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The Netherlands in 26 Iconic Objects – review by newsroom Dutch Ministry of Foreign Affairs

  • 14 september 2016
  • 1m

The Netherlands in 26 Iconic Objects
Edited by Wim Brands and Jeroen van Kan
**** (4 sterren)

Many of us associate ourselves differently with our own country. We tend to view ourselves differently than the ‘stereotypes’, but are we really that ‘different’ from one another?
Reading this book as a non-Dutch person gives me some insight on how Dutch people objectively see themselves. This book is a compilation of Dutch things, that might not originate from the Netherlands but its essence/behavior is very Dutch. Each ‘Dutch thing’ is accompanied by a short story.

The editors of this book gave the freedom to the writers to express their own view of the objects given to them. There were a total of 26 items that varies from things that are famously associated to the Netherlands since a long time ago and those who are quite new to the culture. The outcome is diverse, some are quite factual, and some are quite personal but mostly all the short stories really reflect what Dutch people are like.

Now, being a non-Dutch, it gives me a unique stand point to try and use the lenses of these writers and view Dutch people a certain way. A lot of them however did build up this image of what a Dutch person should be or what they are like, and even though some stories are different, it has a same overall conclusion. I get an understanding on their behaviors by reading something about bicycles. I learned that the Dutch relationship/view of that object is entirely different than that from other parts of the world.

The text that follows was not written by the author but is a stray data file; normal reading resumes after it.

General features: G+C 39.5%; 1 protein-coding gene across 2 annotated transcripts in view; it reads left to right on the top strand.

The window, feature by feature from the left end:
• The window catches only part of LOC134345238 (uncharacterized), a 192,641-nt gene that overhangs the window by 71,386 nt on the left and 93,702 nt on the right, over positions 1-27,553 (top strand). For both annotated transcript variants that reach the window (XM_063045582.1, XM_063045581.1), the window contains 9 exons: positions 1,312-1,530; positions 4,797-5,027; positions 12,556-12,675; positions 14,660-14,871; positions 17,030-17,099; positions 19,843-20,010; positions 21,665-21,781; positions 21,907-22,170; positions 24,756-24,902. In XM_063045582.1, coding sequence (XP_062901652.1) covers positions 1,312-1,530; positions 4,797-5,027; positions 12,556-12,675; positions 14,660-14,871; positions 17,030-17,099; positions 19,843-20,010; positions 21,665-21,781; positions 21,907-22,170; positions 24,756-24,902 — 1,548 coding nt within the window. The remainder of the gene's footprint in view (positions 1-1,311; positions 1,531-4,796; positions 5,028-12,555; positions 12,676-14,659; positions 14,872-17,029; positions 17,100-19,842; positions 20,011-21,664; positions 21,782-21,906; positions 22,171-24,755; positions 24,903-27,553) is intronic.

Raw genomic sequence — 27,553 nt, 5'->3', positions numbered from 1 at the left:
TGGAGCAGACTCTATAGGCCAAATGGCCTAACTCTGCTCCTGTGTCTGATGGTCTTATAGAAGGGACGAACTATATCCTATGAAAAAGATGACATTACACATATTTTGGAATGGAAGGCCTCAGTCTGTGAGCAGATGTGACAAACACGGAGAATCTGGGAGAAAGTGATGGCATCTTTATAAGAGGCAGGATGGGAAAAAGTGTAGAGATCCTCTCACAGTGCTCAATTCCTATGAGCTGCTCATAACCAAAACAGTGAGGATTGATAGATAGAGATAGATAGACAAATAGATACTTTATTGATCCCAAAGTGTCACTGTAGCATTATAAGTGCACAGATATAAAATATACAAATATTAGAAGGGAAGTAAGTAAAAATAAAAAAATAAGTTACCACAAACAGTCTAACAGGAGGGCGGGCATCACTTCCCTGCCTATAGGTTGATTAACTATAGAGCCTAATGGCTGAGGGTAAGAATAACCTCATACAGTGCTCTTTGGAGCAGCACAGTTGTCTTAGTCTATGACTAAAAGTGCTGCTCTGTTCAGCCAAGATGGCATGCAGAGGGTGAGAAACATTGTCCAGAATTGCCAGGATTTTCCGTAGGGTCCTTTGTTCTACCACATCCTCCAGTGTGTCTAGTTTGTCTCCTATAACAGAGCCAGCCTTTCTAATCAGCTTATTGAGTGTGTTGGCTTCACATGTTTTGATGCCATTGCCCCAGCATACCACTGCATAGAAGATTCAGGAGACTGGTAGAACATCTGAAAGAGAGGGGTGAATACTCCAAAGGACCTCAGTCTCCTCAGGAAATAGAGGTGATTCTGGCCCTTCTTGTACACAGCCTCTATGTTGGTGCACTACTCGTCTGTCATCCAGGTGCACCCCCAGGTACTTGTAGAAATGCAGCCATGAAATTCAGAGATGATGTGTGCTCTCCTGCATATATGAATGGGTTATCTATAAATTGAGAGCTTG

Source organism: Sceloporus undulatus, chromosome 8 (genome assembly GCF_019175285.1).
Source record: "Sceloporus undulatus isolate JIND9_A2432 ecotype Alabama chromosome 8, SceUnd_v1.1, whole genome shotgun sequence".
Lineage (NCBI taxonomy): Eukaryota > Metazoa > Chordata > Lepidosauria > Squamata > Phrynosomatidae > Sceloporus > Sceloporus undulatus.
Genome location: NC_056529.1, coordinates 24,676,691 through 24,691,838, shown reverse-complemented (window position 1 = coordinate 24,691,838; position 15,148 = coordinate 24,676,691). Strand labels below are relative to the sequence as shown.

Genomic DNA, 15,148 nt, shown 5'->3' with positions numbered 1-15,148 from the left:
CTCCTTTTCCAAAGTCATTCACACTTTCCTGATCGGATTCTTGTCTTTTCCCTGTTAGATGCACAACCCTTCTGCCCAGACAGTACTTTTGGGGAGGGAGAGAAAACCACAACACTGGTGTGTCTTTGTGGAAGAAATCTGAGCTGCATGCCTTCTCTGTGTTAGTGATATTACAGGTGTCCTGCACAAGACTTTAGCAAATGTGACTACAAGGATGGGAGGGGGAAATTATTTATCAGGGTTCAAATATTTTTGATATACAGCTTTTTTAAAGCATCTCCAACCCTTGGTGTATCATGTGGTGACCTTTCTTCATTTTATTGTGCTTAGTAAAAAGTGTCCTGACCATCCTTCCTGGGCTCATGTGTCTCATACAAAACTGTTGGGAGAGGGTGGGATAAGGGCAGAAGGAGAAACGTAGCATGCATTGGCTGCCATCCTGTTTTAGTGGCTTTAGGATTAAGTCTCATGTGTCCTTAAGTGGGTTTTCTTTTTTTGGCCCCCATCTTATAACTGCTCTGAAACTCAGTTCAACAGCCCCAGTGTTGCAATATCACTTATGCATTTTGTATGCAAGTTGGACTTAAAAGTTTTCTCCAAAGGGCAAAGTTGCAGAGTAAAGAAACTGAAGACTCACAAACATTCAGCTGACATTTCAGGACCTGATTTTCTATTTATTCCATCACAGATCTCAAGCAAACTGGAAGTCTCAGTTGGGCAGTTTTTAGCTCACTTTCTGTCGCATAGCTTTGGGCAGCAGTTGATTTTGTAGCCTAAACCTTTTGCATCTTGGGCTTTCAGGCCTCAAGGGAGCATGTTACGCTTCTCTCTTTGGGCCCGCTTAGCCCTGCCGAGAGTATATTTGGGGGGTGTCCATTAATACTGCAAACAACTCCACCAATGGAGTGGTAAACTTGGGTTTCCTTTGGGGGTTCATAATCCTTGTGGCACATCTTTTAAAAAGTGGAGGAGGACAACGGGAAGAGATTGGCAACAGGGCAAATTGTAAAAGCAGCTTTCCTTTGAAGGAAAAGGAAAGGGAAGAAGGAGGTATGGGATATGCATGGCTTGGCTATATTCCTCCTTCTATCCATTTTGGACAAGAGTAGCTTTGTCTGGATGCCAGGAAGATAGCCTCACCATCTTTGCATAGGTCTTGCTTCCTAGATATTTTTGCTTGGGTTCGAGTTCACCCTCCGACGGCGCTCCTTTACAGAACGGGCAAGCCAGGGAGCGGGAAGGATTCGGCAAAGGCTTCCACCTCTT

For instance the writer, Franca Teur, makes a connection between the simplicity of this mode of transportation to the way Dutch people do business. Very simple, straight to the point and they don’t like wasting money on nonsenses. She also shares her story about the time when she studied abroad and relied on her bike to do everything, whilst the locals prefer riding in a car or van instead. Hence, you can slightly see the differences in the way the Dutch sees it and how others see it.

In which makes it entirely more interesting to read. On top of that, the personal touches some writers wrote about the object could give readers the ability to put themselves in their position.
This book is a light read with a twist of humor and allows the reader to pause and think, laugh, (maybe) be embarrassed and so forth. If you are Dutch, this book will make you ask that question, “Are we really like that?” and if you’re a non-Dutch (like myself), you’ll still enjoy it. This book could definitely be used as a great conversation starter, a great quick read and for something to reflect to as well.


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